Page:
NASA science chief says it’s OK to be “worried” or “terrified” about Webb

NASA's science chief, Thomas Zurbuchen, has worked hard to bring the oft-delayed James Webb Space Telescope to the launch pad.

Enlarge / NASA's science chief, Thomas Zurbuchen, has worked hard to bring the oft-delayed James Webb Space Telescope to the launch pad. (credit: NASA)

For scientists who spend a decade or more planning, designing, lobbying for, building, and testing exploratory spacecraft, the launch is always a pucker factor moment.

Years and years of work. Millions or even billions of dollars. It can all go up in a puff of smoke in seconds if something goes wrong with the rocket. Unlike with most human spacecraft, there are no emergency escape systems for scientific spacecraft. Some of these delicate payloads would be unlikely to survive the violent escape thruster firings, anyway.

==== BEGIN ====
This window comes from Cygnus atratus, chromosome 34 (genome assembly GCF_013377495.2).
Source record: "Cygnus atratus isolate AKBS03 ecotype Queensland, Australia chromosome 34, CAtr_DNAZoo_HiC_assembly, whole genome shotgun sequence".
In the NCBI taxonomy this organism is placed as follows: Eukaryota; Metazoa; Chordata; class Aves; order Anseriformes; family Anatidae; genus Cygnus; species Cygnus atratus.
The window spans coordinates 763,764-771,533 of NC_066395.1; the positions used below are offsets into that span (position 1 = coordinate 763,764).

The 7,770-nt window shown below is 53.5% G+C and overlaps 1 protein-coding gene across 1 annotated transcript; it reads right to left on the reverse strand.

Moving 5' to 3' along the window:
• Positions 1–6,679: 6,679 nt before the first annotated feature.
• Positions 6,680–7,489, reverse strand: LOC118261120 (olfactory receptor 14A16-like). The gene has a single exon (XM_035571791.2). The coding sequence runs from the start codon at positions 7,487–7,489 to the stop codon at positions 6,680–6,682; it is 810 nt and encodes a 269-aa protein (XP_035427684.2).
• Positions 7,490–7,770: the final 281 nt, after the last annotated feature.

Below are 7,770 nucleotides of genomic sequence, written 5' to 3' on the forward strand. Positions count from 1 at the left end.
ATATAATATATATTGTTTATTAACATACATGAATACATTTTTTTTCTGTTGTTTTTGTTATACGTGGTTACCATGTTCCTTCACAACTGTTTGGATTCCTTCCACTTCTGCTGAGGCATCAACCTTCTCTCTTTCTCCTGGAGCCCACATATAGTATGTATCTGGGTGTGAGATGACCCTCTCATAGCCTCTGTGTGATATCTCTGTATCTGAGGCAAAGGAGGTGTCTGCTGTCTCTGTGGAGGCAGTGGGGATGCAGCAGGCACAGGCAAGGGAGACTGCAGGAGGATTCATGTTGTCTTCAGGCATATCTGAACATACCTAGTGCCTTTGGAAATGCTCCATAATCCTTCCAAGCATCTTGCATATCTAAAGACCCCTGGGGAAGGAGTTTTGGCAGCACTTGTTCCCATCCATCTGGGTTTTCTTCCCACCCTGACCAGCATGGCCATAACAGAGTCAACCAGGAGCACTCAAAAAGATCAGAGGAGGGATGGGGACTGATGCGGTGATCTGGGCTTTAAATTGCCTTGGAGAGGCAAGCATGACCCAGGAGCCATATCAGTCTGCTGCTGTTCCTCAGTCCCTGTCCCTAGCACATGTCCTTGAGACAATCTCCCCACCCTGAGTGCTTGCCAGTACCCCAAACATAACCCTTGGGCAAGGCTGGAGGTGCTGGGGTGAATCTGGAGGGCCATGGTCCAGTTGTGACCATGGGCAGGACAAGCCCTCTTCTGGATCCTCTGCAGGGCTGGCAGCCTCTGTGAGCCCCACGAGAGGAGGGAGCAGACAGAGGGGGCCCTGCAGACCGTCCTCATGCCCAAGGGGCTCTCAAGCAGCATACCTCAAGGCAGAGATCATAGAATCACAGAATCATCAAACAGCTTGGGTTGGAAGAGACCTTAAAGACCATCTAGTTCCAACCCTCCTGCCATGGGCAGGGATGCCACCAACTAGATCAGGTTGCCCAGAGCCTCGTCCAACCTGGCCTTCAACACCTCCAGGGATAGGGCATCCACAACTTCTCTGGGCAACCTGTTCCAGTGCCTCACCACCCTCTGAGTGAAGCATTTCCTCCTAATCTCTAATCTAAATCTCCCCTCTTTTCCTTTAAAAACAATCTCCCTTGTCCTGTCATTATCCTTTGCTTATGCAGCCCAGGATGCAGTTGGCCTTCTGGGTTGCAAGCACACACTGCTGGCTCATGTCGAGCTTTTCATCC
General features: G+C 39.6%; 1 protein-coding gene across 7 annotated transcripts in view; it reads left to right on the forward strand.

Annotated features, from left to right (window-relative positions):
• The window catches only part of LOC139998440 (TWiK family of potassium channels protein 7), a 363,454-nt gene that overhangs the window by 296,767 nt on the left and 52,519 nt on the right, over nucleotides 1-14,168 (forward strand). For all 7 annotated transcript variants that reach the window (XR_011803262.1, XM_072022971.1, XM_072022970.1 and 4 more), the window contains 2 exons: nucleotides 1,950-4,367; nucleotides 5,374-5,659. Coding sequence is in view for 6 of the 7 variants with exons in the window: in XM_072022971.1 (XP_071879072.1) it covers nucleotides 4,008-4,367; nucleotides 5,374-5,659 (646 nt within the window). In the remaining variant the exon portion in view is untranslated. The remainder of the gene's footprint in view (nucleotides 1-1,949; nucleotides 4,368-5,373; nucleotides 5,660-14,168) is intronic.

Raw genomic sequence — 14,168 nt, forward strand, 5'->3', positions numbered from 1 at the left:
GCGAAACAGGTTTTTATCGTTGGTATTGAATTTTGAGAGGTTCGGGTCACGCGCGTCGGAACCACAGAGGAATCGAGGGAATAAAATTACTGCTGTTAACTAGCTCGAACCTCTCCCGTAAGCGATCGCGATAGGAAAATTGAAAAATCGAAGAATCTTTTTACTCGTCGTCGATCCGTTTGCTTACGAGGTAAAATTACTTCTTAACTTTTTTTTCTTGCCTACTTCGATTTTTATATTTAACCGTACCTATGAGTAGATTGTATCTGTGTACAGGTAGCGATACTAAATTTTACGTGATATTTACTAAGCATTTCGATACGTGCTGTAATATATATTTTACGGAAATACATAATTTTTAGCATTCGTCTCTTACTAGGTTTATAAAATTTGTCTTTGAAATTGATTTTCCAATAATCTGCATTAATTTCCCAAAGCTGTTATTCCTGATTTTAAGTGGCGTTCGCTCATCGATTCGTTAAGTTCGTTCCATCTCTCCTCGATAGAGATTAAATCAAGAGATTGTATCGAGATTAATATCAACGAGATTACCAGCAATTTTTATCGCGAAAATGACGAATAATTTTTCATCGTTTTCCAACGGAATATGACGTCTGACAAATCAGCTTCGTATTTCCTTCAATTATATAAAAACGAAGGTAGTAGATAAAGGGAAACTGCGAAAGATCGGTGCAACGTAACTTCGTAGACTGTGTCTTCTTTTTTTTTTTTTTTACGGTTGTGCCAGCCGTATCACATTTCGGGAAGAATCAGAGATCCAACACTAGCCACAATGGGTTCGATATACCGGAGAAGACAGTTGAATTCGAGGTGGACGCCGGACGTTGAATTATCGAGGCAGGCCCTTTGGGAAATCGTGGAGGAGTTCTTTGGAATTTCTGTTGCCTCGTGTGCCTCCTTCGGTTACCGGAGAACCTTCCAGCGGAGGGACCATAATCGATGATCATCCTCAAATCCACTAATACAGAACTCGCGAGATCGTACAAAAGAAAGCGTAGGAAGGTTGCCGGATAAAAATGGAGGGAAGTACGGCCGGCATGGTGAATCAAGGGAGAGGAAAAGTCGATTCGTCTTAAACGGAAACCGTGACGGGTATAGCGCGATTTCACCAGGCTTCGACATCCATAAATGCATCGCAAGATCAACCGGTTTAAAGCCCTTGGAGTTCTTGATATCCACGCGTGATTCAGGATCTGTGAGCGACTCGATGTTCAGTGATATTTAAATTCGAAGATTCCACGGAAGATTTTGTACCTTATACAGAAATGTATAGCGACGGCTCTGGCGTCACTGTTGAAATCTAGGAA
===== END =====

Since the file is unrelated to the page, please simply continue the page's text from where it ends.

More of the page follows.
"For most missions, launch contributes the majority of mission risk," explained Thomas Zurbuchen, the associate administrator for science missions at NASA. "If the spacecraft is in space, most risk is behind us."

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